For some reason, the trail rarely spends much time in Idaho. The last time I was firmly in the interior of Idaho for more than a mile was during the road walk where I was dropped off leaving Lima. Before that, it was last year when I was walking into Yellowstone. But on this day, I would be all the way in Idaho for a straight 11 miles.
Anyway, I was starting to get hungry at this point, but when it’s just a rocky cut in the side of a hill, there’s not really any room to sit or spread out. I knew I would have to get all the way down into the South Fork Sheep Creek canyon before there would be a convenient place to stop. I came around the end of the ridge and started the long descent around two, and shortly after found a nice shady log to lunch on.
And this is where I noticed a stark contrast from that morning. I assumed that because I was out of the breeze (of which there had not been enough to counter the stifling humidity), the mosquitos would be bad again, but there were only a few. Plenty of flies, though.
Just past where I stopped for lunch, I came to a creek and there was someone there beside it, all covered up with jackets and headnet, fast asleep. No response to greeting, so I walked on by.
Further down the canyon, thunder began to rumble overhead. There wasn’t some big thunderhead cloud, just some thin dark thing that stretched across the whole sky for a while. It took forever for any rain to come of it, and when it did, it was just occasional drops. It was still hot and humid, so it felt nice. When the wind started blowing harder, I did stop and put on my Packa, but I don’t know if it did me any good. I think when the light rain ended, I was just as wet inside from the all the sweat it caused.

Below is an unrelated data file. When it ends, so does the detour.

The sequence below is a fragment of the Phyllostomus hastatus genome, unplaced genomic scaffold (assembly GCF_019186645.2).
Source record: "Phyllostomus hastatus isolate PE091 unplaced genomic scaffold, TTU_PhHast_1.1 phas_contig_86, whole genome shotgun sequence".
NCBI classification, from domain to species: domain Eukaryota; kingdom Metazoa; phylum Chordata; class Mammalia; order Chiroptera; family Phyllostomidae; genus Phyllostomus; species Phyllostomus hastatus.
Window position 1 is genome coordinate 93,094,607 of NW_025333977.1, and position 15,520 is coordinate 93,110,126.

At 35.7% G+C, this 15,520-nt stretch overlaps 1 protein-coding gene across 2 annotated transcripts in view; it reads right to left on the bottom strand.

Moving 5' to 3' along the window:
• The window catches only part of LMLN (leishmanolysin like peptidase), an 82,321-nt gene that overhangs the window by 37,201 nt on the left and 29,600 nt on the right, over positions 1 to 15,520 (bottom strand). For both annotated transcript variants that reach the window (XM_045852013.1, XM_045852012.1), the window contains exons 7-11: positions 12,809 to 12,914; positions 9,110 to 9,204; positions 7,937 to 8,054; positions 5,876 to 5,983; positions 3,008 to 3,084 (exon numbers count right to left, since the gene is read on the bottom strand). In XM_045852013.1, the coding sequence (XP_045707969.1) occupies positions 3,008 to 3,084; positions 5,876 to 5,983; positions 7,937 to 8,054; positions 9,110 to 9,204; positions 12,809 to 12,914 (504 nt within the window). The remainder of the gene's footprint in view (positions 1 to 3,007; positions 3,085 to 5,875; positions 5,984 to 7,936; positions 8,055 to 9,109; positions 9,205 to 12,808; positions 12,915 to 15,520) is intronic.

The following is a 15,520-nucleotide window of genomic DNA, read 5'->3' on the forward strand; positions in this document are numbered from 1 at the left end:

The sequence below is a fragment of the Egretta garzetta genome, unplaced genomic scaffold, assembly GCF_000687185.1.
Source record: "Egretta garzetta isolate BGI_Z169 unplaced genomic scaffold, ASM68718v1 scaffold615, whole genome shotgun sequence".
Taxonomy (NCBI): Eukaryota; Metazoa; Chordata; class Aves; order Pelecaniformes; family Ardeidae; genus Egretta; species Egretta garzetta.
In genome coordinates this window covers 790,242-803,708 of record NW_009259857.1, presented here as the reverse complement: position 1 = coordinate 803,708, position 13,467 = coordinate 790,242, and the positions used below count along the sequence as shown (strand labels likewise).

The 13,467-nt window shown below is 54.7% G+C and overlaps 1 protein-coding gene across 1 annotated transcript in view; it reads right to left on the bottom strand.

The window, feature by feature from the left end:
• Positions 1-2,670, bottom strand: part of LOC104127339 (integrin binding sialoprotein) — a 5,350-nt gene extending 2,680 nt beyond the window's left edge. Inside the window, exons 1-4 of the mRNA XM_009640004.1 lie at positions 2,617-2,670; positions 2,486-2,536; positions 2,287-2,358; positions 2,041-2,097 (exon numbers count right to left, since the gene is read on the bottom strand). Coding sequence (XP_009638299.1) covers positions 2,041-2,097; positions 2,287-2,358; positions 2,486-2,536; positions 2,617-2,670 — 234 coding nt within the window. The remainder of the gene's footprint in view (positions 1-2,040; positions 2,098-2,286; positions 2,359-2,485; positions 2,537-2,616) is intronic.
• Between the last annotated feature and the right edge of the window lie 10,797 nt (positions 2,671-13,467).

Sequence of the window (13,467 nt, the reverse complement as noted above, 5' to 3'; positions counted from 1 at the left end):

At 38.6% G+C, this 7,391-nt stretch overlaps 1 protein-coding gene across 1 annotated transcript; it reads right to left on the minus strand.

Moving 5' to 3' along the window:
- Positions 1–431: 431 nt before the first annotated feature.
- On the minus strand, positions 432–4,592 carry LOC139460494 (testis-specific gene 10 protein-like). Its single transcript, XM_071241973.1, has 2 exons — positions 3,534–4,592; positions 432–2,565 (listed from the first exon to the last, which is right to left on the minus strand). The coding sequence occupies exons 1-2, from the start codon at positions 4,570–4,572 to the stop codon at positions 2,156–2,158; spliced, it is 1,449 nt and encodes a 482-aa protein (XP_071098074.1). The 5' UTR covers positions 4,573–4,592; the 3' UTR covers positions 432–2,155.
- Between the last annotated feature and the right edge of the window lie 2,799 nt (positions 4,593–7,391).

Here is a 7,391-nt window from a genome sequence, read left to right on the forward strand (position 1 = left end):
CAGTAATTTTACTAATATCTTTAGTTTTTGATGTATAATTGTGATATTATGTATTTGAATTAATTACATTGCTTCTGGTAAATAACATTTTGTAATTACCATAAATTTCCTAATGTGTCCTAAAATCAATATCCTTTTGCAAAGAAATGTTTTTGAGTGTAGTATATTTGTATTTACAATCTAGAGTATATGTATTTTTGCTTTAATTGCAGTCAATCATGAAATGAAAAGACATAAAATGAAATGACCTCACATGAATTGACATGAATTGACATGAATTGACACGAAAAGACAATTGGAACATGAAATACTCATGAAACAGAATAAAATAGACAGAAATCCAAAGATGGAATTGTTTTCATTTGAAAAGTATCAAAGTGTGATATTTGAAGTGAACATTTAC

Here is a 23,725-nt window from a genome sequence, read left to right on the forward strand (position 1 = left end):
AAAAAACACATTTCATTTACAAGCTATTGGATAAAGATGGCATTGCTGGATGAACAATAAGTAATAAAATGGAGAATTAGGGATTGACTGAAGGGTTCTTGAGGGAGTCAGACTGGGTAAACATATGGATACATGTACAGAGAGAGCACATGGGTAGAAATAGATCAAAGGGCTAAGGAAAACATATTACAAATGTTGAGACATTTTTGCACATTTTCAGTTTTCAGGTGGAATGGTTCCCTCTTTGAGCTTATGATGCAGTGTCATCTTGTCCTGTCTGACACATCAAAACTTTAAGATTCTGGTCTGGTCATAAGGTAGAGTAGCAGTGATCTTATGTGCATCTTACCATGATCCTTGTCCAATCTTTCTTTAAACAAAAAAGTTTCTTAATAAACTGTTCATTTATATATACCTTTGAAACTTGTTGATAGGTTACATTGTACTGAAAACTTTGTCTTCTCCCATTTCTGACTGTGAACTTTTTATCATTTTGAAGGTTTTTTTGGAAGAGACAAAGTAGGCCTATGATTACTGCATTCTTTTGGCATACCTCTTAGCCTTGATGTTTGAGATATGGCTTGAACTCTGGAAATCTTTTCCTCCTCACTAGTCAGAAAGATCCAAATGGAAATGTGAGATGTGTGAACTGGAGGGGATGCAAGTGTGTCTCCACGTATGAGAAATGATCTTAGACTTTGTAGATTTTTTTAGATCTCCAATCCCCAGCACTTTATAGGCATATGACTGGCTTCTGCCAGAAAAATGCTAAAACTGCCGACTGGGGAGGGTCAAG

I didn’t take another break until after 5. There were several tricky creek crossings on the way down the canyon, but I kept my feet dry. Then the trail went out across the hillside, up and over a short ridge and down into the North Fork Sheep Creek canyon. There was a short climb in here that I feel was actually, no exaggeration, 45 degrees. Like if it were any steeper, I could have reached out straight in front of me while standing erect and touched the trail. Why no switchbacks? But after going over the ridge, it was mostly downhill to the creekside. Which is good because I was feeling low–both on energy and hydration.